It was clear that the new media had moved into a new dimension. Rather than relying on the traditional gate keepers of the great news networks, those who sought information became enmeshed in a new era of journalism…”social news media 2.0.” All one had to do was link to #iranelection” on Twitter and the reader was an eyewitness to a key geopolitical event.
Those who regularly use Twitter were themselves astonished. Writing the next day, one observer commented, “Short story: Election went bad. Iran went to hell. Media went to bed.” Another shouted, “I am so sick of vital news being ignored!” Still another vented, “This is why I love the Internet. 400 Channels + on TV not one talking about the Iranian elections.” The anger was not confined to America. One June 14 post on Twitter complained, “Kinda pissed the #IranElection riots is not making Australian news at all.” As the street fires and protests continued, a new protest broke out. It could be found as a trending topic, again on Twitter, entitled #CNNFail. Said one frustrated viewer, “Please mark all your #IranElection tweets with an extra #CNNFail tag to force CNN cover Iran’s incidents.” Perhaps the most telling comment appeared as SharedEmergencywas preparing this article…”BREAKING NEWS FROM CNN: ZZZZzzzzz ZZZZzzzzz ZZZZzzzz ZZZZZzzzzz.”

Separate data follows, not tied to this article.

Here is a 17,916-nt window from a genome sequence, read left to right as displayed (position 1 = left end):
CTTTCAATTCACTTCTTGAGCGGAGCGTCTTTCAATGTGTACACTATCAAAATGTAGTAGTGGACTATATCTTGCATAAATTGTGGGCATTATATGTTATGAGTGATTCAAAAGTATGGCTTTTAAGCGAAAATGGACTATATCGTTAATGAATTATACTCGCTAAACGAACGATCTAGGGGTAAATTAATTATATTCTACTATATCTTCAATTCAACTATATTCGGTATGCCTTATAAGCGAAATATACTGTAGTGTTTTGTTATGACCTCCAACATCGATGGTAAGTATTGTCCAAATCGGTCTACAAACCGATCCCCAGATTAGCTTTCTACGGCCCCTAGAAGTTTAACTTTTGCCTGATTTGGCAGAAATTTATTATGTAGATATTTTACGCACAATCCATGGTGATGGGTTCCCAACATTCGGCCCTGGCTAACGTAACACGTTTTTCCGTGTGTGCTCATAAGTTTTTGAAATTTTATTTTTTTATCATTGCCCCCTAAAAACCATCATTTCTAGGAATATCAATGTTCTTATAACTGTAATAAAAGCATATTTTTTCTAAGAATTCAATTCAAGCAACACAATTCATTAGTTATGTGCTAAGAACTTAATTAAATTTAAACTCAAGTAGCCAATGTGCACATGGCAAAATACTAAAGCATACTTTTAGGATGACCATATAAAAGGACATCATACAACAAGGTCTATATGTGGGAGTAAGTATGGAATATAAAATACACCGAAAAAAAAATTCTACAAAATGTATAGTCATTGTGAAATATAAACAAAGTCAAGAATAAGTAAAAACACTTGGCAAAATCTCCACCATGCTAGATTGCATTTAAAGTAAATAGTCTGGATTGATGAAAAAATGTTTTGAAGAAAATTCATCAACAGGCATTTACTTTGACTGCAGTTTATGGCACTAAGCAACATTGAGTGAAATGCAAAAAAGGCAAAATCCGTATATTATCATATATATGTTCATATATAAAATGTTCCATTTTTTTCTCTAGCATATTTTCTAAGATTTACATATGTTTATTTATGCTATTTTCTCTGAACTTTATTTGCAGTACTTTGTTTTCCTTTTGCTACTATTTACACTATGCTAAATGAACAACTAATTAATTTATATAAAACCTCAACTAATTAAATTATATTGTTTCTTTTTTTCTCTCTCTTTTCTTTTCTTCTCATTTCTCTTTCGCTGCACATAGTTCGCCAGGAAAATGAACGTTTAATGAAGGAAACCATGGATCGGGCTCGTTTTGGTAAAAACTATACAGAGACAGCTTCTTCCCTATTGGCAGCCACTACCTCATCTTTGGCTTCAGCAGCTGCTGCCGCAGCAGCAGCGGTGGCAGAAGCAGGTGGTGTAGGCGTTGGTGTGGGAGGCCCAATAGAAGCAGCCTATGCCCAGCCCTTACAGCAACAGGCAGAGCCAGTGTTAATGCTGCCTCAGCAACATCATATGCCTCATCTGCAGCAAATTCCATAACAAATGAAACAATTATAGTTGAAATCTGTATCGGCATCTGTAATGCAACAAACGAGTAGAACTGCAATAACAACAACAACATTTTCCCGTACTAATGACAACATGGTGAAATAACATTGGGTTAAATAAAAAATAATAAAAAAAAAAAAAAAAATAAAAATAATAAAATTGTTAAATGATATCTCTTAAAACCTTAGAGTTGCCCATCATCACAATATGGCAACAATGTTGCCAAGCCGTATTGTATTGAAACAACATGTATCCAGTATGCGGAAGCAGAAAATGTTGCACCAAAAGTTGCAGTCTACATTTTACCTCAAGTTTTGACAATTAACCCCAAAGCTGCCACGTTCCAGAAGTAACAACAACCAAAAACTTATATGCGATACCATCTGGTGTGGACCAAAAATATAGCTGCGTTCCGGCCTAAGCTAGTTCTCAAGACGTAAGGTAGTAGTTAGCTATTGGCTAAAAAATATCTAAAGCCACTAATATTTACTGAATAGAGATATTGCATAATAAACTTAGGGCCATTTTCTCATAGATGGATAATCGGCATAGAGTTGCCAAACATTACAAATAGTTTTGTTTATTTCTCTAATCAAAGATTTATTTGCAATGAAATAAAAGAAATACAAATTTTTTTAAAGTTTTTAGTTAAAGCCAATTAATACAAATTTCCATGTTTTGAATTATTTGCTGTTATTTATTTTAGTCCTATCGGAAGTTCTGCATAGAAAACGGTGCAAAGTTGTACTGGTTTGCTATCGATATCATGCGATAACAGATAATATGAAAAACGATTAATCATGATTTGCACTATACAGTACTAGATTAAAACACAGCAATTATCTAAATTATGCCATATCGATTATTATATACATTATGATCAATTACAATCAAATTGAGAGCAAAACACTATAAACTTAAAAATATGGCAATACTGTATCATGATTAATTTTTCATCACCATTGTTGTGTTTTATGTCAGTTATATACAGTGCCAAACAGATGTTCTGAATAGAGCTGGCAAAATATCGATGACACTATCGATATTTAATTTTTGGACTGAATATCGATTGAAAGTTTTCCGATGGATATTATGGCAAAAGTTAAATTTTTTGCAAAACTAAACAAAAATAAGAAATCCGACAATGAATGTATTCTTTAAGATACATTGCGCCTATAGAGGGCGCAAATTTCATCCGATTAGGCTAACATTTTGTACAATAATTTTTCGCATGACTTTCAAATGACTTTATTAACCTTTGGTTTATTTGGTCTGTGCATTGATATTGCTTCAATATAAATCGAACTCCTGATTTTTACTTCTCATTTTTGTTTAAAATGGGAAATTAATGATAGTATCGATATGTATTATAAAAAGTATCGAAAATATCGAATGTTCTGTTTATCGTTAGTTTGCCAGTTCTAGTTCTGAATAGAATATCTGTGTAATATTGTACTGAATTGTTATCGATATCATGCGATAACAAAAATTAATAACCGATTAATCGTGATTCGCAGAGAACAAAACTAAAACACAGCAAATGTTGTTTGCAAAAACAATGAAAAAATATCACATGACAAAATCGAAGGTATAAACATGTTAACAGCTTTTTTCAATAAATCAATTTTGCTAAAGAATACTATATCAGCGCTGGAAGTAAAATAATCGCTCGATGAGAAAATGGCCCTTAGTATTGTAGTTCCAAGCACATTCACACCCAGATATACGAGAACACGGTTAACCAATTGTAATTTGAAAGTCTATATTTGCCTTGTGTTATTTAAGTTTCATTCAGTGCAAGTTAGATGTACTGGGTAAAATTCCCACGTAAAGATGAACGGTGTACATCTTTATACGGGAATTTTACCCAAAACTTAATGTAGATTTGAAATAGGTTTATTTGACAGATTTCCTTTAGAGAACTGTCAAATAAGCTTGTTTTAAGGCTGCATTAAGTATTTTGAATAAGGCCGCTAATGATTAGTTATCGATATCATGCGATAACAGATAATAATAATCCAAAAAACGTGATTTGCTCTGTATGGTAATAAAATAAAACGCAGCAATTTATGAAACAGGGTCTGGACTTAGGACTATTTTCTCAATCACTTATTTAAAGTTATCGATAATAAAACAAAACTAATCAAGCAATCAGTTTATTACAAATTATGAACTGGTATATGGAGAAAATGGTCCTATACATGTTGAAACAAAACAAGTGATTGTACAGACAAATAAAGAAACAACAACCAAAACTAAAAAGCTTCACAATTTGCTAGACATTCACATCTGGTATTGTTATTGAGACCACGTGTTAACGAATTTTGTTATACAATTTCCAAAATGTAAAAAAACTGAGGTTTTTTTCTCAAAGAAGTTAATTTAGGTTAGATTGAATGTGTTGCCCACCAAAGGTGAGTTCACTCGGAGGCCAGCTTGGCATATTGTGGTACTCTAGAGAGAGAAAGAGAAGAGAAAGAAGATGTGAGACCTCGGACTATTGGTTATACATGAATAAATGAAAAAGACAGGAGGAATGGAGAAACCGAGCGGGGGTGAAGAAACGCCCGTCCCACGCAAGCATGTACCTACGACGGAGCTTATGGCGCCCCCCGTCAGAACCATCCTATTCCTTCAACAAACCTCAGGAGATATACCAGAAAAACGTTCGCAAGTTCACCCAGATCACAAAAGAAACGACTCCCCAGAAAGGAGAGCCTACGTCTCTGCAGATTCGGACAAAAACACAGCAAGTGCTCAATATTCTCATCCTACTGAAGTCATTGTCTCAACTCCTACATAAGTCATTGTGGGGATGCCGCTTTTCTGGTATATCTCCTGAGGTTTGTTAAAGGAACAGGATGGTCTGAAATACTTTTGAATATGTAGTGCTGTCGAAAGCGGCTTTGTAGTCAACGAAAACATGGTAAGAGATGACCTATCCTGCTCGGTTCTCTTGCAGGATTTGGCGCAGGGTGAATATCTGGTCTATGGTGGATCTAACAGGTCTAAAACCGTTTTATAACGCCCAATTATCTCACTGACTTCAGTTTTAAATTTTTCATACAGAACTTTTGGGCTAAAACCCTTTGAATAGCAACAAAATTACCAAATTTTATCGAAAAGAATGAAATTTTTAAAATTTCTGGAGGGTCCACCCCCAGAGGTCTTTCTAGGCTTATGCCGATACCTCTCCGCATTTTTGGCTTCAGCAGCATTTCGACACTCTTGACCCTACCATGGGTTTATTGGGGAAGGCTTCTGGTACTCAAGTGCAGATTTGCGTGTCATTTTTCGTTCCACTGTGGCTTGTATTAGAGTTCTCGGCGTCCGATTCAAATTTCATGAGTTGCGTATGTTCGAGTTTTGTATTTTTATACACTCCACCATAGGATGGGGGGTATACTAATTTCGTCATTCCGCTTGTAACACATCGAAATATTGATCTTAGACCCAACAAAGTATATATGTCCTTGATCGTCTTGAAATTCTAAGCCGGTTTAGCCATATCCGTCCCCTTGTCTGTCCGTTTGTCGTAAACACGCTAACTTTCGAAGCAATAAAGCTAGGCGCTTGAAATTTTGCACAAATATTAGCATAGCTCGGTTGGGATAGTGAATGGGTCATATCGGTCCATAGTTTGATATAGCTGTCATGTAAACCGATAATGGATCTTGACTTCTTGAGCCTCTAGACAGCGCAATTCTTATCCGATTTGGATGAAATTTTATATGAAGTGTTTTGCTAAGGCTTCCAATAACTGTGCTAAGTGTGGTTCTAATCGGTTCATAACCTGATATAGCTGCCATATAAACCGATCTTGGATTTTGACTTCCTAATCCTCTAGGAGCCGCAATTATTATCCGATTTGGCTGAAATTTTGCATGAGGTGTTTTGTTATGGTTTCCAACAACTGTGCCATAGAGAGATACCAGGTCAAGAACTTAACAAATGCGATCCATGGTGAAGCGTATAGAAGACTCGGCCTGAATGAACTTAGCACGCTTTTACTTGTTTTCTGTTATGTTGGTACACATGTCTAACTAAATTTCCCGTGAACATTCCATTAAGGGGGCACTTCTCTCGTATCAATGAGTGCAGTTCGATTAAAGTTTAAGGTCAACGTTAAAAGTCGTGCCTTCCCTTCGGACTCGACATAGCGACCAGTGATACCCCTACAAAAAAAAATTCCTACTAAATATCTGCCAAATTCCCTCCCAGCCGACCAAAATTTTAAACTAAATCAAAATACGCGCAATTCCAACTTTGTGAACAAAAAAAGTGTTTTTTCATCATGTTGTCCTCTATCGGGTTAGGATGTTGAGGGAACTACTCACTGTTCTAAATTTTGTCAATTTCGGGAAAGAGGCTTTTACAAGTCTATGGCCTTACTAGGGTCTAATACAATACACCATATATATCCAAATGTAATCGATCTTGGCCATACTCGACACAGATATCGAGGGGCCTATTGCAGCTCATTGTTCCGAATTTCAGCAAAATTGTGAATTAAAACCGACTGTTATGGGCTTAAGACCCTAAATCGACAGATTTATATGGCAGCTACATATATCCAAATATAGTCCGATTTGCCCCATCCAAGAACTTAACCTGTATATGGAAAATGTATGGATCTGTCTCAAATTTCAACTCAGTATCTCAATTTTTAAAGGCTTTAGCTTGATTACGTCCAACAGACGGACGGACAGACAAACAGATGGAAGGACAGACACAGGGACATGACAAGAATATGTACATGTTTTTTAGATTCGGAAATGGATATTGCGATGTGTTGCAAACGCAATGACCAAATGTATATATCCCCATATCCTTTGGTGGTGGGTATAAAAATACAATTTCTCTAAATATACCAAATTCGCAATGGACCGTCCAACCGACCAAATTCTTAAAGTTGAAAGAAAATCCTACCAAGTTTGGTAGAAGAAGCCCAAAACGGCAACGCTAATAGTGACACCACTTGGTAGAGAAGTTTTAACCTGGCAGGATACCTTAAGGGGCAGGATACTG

Citizen journalist videos from the Iranian street were transmitted to a world wide audience with all deliberate speed on YouTube.
Clearly Twitter was being used for more than just alerting others to a new chapter in Iran. Social media was an instrument to rally opponents of the government. One Twitter post on June 14 read, “Stay united, stay together, march and be as one! Freedom is your choice, not a vote!” Indeed, there were appropriate, and needed, calls for verification of sources to be sure of their credibility, since anyone with an agenda can post a Tweet at no expense. In journalism, credibility is everything. The messages need to be filtered and the stories checked out, a point which clearly makes social media news reporting vulnerable.
That Twitter was being used in a political event, and needed to be carefully understood, is not news. It was the immediacy and inherent risk of citizen journalists reporting the story that took events to a new level and which took on an air of needed trustworthiness. One writer exclaimed, ” Twitter @Change_for_Iran – He’s currently giving a clandestine minute by minute update of what is happening at one University in Iran, though I believe he’s risking his life doing so.” Another warned, “Rumors tell that 30.000 of IRGC anti-riot forces are ready in Sarallah Military Base in Tehran. #IranElection #CNNFail.”
What went on behind the scenes at the news networks on June 13 will ultimately be the subject of chronicles posted on new media. By June 14, CNN was promising better coverage. What develops with Iranian President Mahmoud Ahmadinejad will be clear in the weeks and months ahead. But what is abundantly evident today is that new media demands are surpassing the old masters of technology, in a newsworthy and critical fashion. Along with this new role, citizen news gatherers need to adhere to a strict code of credibility standards if their new soap box is to be taken seriously, and the cable networks need to take heed and avoid any more Iranian “Pearl Harbors.”
Improperly covered events are bad news for the world. As journalism struggles for a new footing, how Iran was covered is a red flag for established news organizations.